Show the nation that a ban is not inevitable, is not needed, and will be fought at every point
Our demonstration will be large, forceful and lawful.

Please make your way to Parliament Square by 12 noon. The main demonstration will end with a suitable 'finale' at 5.30pm which is when the vote on the Second Reading of the Hunting Bill will take place. Further stages will take place after that so do feel free to stay.

3. What you can do today

Make sure you and your friends come to the weekend campaign meetings - click here http://www.countryside-alliance.com/content/view/430/ for details.

Get ready for your 'No Ban' bonfires

Download your new campaign poster and a special Westminster poster to hand out locally advertising next Wednesday's demonstration - click here http://www.countryside-alliance.com/content/blogsection/1/127/

Write to your local press

Forward this email to your friends, family and colleagues and encourage them to get involved.


It's unfortunate but in the electorate at large - meaning the urbs and the suburbs - nobody cares.

If the mass of the people think about hunting at all, they see it as an outdated pastime, vaguely barbaric, and largely practiced by Yahs and Toffs. Those are hard words, and not true, I know.

But don't flame me, because that is how very many people think. Mr. Blair knows this. He may be a knave but he is not a fool. He will get away with this, and it will take peoples' minds off his other troubles and increase his support. This he also knows, which is why he has made the decision he has.

I am truly sorry, but you're all about to be royally stuffed; you had better start getting used to it.

If Scotland was to repeal their own hunting ban in the future, could or would a Westminster Parliament
impose a parliament act to re-impose a ban? I think we know the answer to that one.
NL came to power as a truly British government, now they are not. Will English politicians now invite the tartan army to help them crush English dissent?
strange days indeed.Of course regional assemblies,not an English Parliament will bring true democracy. The West Lothian Question is the argument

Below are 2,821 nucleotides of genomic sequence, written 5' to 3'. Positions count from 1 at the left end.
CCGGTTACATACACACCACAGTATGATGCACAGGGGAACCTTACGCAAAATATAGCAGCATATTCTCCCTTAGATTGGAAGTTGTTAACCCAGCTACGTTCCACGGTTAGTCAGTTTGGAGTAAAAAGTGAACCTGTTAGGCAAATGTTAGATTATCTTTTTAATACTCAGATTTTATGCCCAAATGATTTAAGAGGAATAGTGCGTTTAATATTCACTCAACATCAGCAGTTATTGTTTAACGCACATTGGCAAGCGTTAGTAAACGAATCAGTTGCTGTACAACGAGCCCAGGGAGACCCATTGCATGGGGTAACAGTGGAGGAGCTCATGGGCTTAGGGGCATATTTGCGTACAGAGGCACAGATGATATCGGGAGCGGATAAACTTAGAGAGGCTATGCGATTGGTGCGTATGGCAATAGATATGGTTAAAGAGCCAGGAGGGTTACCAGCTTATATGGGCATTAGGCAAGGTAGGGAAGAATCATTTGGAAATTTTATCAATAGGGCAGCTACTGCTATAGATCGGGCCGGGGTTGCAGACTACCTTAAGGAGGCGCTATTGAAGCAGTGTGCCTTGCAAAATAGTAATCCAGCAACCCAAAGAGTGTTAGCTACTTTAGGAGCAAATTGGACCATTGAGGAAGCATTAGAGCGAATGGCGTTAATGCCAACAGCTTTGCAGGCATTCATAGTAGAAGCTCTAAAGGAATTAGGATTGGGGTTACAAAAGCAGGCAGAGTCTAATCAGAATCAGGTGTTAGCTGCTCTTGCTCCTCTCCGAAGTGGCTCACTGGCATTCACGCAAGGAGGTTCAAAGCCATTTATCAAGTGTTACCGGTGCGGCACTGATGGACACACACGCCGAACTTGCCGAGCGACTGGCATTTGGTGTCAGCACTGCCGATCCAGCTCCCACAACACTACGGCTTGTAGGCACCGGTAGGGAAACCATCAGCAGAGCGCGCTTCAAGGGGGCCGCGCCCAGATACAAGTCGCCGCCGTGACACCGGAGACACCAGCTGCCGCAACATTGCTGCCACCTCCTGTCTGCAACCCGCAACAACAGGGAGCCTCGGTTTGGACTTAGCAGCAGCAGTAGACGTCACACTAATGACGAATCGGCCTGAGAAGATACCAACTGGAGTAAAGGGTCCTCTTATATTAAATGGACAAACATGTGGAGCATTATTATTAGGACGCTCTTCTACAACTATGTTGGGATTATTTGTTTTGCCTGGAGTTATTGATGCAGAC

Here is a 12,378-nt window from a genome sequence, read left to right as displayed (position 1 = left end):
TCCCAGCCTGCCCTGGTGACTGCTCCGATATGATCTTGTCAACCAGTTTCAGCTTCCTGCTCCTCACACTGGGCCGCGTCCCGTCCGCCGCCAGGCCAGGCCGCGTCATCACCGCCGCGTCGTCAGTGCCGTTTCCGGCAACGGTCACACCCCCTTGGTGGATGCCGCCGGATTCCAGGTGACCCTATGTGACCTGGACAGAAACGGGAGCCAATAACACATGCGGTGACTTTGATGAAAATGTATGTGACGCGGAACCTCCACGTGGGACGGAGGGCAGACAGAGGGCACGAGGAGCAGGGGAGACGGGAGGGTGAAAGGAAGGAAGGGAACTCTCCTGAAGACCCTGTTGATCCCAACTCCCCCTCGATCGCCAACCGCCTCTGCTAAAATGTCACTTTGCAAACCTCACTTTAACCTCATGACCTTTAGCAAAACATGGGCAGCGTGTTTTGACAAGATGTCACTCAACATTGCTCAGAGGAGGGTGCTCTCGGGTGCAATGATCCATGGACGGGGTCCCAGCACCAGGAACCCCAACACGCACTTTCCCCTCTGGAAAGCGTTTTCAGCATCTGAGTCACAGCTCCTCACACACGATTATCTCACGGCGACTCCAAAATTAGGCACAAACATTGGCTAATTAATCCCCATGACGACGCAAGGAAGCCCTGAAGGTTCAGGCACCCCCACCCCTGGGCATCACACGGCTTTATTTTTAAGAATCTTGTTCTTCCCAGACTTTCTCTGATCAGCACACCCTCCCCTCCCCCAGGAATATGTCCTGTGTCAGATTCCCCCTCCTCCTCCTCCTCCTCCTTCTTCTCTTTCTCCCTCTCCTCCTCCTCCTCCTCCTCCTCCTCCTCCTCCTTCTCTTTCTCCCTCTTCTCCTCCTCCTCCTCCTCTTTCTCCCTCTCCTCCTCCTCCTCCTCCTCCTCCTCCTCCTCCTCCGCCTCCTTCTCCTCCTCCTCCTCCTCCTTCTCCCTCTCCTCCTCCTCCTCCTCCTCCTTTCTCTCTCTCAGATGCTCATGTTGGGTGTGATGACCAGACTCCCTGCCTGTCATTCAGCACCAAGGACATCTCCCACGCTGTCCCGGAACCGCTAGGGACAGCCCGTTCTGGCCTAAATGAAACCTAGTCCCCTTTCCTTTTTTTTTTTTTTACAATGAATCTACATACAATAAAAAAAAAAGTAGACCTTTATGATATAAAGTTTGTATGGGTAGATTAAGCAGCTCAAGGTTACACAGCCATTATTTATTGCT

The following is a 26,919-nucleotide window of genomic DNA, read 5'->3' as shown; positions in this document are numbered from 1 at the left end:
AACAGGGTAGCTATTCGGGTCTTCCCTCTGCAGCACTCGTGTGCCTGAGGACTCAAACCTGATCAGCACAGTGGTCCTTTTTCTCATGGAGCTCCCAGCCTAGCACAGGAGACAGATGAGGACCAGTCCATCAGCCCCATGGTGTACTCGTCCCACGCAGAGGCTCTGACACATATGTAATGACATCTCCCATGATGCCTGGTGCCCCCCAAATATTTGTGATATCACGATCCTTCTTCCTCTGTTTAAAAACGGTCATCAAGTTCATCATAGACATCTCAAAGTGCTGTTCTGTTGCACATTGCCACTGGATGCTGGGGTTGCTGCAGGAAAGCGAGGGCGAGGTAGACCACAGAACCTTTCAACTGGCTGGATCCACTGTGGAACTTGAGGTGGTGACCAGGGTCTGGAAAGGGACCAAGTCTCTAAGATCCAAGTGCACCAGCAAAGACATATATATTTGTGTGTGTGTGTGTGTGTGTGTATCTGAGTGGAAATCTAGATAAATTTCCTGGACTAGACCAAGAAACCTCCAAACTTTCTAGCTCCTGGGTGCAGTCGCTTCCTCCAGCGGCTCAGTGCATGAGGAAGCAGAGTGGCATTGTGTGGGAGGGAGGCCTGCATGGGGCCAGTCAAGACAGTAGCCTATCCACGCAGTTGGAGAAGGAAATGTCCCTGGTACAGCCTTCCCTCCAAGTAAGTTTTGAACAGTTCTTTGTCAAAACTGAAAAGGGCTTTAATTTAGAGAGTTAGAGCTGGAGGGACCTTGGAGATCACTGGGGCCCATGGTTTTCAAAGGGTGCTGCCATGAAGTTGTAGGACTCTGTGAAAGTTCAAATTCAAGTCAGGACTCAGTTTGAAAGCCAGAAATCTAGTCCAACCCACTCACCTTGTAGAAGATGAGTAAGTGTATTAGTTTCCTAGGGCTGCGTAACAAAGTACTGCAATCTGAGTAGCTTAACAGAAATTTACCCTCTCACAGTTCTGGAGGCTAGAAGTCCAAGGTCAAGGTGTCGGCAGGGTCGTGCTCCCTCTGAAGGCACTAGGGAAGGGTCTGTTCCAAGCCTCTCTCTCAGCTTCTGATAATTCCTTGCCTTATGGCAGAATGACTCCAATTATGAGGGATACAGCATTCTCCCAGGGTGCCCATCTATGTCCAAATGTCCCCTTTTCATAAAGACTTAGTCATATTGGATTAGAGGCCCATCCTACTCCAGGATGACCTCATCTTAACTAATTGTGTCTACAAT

and it's about time it was answered.

Tally, I don't really understand your point. My assumption (laziness warning - I have not checked) is that the Scottish Parliament passed its hunting ban under some sort of devolved power, so if it decided to repeal it - some chance, btw! - then Westminster could not re-apply it because of the same devolved power.

The Parliament Act (not A Parliament Act, btw) is nothing to do with this, it is merely a specific procedural device used at Westminster, and only at Westminster, to ensure that will of the elected Commons cannot be frustrated indefinitely by the appointed Lords.

Of course, the use of this process by Blair in the present case is a grotesque abuse of its original intended purpose, but hey what's novel about that?

Regional assemblies are not the answer either; they are a creature of Brussels, part of the planned break-up of the UK, and since they will cover enormous areas they will be just as much dominated by urban interests and ignorance as is the House of Commons.

Bottom line - if an elective dictatorship wants to screw around with your freedoms, it will. As I said before, that's what is about to happen.

The Parliament Act (not A Parliament Act, btw) is nothing to do with this, it is merely a specific procedural device used at Westminster, and only at Westminster, to ensure that will of the elected Commons cannot be frustrated indefinitely by the appointed Lords.

Why should this specific device apply only to England and also Wales in this case?
The Lords did not consider the scottish ban at all because
it by passed them altogether.
Let there be a debate and vote at Westminster with only English and Welsh MP's if needs be. Why not demand they devolve the issue?
He'll run a mile.